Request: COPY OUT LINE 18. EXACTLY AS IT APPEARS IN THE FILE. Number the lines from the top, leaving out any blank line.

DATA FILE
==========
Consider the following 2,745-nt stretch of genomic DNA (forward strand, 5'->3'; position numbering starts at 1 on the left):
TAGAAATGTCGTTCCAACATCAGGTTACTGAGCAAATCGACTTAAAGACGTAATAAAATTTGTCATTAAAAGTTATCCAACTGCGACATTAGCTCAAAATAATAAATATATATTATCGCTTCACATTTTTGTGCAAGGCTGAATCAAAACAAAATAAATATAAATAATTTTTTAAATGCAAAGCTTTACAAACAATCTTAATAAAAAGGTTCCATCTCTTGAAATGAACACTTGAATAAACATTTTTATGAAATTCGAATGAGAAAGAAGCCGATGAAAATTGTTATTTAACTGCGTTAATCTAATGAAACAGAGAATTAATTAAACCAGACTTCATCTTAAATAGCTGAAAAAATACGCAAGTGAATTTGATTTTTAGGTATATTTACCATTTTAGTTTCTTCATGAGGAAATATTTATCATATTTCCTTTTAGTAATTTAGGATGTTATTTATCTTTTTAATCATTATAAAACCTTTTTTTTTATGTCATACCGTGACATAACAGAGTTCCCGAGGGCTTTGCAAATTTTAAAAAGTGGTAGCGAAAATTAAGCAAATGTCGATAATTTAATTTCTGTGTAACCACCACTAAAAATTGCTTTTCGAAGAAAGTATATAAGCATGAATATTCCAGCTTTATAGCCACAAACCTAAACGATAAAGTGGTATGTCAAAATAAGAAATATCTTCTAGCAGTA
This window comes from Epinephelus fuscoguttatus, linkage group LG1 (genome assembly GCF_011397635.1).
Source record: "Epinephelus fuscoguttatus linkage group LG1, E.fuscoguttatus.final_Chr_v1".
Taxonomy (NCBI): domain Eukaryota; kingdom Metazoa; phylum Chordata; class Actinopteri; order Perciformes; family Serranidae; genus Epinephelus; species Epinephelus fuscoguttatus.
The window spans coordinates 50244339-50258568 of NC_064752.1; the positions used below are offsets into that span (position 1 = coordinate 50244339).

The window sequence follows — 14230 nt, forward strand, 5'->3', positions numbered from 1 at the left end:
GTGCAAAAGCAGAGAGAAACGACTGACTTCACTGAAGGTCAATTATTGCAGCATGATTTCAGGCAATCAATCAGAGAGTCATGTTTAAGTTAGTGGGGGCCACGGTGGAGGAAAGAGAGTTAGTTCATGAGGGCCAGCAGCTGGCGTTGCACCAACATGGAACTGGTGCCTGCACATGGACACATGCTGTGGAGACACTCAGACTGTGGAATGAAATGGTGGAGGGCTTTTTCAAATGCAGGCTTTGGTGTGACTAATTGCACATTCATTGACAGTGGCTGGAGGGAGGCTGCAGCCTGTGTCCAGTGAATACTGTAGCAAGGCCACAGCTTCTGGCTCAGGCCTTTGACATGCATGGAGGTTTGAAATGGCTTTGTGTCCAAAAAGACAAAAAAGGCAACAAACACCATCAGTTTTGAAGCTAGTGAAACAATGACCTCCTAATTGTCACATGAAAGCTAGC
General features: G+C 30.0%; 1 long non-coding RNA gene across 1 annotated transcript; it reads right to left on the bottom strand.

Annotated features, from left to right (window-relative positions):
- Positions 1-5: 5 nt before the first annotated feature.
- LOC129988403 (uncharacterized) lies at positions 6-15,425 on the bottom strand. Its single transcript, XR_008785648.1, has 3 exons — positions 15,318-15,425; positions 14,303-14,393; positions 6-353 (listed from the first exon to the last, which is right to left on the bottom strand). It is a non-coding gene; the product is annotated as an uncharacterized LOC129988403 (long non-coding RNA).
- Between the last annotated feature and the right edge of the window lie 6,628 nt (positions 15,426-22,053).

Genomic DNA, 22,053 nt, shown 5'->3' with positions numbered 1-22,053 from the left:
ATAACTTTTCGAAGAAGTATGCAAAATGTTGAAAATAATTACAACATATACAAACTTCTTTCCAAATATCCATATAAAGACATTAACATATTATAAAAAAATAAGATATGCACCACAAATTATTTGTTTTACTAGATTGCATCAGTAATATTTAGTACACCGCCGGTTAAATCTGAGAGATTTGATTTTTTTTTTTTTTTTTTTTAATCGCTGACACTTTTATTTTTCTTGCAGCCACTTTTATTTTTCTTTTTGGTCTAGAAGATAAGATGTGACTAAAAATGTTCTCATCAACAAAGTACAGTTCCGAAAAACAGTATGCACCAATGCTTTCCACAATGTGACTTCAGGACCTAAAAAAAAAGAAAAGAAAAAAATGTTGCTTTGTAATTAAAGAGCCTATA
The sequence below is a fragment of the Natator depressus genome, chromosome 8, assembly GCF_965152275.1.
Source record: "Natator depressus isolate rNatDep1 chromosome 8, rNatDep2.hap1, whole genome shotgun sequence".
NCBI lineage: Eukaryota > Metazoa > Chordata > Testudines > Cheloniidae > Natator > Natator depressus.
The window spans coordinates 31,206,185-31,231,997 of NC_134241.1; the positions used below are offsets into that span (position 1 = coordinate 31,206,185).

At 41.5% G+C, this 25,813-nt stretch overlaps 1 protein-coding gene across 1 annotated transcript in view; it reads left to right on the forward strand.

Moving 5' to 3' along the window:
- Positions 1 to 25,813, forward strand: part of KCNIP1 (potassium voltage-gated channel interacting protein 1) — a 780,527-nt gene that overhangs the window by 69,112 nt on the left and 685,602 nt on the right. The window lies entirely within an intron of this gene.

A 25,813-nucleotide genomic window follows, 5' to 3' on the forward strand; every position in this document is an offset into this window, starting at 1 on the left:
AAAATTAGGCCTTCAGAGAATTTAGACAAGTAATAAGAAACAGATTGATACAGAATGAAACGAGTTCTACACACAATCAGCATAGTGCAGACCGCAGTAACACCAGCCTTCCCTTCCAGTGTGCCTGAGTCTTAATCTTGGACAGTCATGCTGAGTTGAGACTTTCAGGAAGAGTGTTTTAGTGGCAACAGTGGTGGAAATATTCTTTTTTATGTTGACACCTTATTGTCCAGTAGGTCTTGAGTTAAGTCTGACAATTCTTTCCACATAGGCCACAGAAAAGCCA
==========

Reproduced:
NCBI lineage: Eukaryota > Metazoa > Chordata > Testudines > Cheloniidae > Natator > Natator depressus.